Utah Legislature outlines 2016 interim issues

The Utah State Capitol Building in Salt Lake City, Utah, is home to one of the more conservative state legislatures in the country. (Porter Chelson)
The Utah State Capitol Building in Salt Lake City, Utah is home to one of the more conservative state legislatures in the country. (Porter Chelson)

SALT LAKE CITY — At the Judiciary Interim in Salt Lake City on May 18, elected state legislators outlined the studies that will be discussed throughout the year.

One of the main topics that was debated and will continue to be pondered is the effectiveness of the “least restrictive means” test. This test requires the least restrictive route to be taken in order to achieve the protection of children in parental custody cases. The purpose of this test is to help judiciary officials minimize the role of government in the lives of families and children.

“You want to protect the child: watch over them, help them to have a voice and make sure the judicial system is not the least bit intrusive or invasive in the life of a young person, but that is not an easy balance,” said Rep. LaVar Christensen, R-Draper, House Chair.

Over the next year, the legislators will continue to discuss how to reduce the negative effects that occur when a child’s custody must change.

“The standard is the least restrictive means, and under all circumstances, at all times do everything possible to make sure the proper role of government is known, honored and respected and that it doesn’t result in the ‘irretrievable destruction of family life,’” Christensen said. “What a tragedy that would be.”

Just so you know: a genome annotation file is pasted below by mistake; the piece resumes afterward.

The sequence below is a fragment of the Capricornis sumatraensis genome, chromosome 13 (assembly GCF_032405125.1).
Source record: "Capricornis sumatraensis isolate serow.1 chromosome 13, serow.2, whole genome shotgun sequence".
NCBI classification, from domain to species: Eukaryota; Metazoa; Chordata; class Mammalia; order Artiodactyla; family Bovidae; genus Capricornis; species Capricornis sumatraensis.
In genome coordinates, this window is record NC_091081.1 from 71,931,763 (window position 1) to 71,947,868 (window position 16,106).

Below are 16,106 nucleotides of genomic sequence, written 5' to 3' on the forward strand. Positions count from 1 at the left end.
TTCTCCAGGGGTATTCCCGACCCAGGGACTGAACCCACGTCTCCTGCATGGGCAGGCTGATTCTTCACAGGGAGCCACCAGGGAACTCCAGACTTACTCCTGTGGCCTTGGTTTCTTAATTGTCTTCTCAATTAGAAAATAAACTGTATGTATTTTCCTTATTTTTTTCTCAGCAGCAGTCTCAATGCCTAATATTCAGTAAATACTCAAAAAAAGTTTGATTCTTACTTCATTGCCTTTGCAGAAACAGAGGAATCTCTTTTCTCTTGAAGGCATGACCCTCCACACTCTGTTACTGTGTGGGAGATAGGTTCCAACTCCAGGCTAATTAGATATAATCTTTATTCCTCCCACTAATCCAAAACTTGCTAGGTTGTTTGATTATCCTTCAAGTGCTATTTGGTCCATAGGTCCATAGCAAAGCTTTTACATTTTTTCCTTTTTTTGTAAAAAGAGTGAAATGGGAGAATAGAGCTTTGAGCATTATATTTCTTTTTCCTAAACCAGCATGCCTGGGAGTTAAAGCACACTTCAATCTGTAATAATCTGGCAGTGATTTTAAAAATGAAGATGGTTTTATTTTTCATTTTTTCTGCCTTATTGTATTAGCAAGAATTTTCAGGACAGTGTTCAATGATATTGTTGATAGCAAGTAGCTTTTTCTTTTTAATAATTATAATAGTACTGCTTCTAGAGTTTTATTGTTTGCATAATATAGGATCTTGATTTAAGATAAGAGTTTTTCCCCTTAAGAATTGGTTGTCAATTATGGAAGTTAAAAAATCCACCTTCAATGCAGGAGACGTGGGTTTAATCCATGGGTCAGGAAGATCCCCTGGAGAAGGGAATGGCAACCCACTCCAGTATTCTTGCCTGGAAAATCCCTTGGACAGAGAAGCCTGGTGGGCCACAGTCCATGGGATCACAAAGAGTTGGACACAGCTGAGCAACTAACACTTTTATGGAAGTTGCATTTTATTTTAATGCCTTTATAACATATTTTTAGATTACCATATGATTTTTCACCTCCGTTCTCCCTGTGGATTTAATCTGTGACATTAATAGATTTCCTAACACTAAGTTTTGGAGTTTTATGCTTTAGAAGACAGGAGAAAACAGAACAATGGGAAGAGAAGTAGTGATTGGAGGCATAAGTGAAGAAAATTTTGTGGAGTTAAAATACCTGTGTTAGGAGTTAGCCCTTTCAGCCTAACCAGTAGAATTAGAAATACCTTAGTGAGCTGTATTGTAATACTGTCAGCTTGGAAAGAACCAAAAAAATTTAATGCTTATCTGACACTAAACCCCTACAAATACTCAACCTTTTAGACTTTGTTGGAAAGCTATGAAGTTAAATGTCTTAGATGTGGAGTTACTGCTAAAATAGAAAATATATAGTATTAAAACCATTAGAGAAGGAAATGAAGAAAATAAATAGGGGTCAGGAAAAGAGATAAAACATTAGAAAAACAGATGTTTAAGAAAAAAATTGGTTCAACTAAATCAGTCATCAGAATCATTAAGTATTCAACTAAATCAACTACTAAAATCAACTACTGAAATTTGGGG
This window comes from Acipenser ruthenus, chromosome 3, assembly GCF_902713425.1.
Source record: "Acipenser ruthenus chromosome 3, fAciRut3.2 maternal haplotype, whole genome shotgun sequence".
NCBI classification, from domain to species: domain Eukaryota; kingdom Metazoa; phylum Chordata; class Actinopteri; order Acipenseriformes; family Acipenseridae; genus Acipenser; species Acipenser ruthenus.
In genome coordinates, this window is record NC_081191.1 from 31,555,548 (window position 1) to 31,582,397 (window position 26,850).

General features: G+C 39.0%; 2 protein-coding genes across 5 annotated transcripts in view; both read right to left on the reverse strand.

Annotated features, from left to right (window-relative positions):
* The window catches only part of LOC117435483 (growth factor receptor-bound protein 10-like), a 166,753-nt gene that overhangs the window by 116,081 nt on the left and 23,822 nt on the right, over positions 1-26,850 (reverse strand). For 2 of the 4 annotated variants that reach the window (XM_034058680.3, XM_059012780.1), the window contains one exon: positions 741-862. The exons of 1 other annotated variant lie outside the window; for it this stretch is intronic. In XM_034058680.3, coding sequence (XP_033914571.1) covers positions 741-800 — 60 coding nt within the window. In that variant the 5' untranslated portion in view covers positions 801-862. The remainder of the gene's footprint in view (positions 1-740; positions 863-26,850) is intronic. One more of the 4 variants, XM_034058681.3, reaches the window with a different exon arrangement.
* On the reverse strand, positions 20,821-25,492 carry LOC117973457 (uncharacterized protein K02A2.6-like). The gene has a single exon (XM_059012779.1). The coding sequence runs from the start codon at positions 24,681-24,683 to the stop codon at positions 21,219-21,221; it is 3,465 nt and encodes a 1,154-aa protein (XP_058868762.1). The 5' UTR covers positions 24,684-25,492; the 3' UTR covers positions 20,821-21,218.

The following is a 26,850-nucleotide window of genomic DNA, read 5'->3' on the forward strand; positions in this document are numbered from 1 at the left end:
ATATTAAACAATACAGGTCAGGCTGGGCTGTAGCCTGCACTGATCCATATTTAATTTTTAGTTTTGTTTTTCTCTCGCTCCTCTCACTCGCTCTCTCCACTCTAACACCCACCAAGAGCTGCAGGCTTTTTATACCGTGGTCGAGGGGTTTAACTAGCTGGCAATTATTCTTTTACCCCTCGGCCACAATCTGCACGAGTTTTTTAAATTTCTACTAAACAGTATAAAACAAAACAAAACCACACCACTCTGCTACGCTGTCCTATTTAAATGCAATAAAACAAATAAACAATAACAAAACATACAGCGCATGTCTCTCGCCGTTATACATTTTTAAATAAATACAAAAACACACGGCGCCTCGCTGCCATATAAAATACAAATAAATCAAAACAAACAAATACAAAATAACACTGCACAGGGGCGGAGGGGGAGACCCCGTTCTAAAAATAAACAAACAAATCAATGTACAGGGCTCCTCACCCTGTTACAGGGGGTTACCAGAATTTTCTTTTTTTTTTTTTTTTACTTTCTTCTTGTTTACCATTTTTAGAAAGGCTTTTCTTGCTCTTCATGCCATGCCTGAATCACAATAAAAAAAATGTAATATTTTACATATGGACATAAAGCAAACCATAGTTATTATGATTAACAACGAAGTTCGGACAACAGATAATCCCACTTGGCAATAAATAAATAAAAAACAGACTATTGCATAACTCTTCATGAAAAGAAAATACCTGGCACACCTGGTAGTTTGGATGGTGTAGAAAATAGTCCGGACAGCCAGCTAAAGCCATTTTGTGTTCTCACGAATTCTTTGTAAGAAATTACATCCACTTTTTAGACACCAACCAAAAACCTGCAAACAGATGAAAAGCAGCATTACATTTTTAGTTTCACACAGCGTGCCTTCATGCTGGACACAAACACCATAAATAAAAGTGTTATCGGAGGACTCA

Rep. V. Lowry Snow, R-St. George, an expert in the study, agreed with Christensen.

“I think also that it is important that our children are protected and that we have in place the resources necessary to protect them from abuse and extreme neglect,” Snow said.

Both Christensen and Snow warned against federal overreach, explaining that it is not only more trying on the family and the child, but the costs are also significantly higher. According to Christensen, on average in-house services cost $1,700, while federally mandated foster homes cost around $47,000.

“There needs to be an expanded use of kinship placements,” Christensen said. “The government is the last resort, not the first resort.”

The Judiciary Interim will continue to discuss the best possible ways to manage cases involving children and family rights.

Some of the other studies that were mentioned during the interim involved indigent defense, marijuana impairment and penalties, state zoning powers and justice courts.

To find more information about the Judiciary Interim and the other studies discussed go to le.utah.gov.

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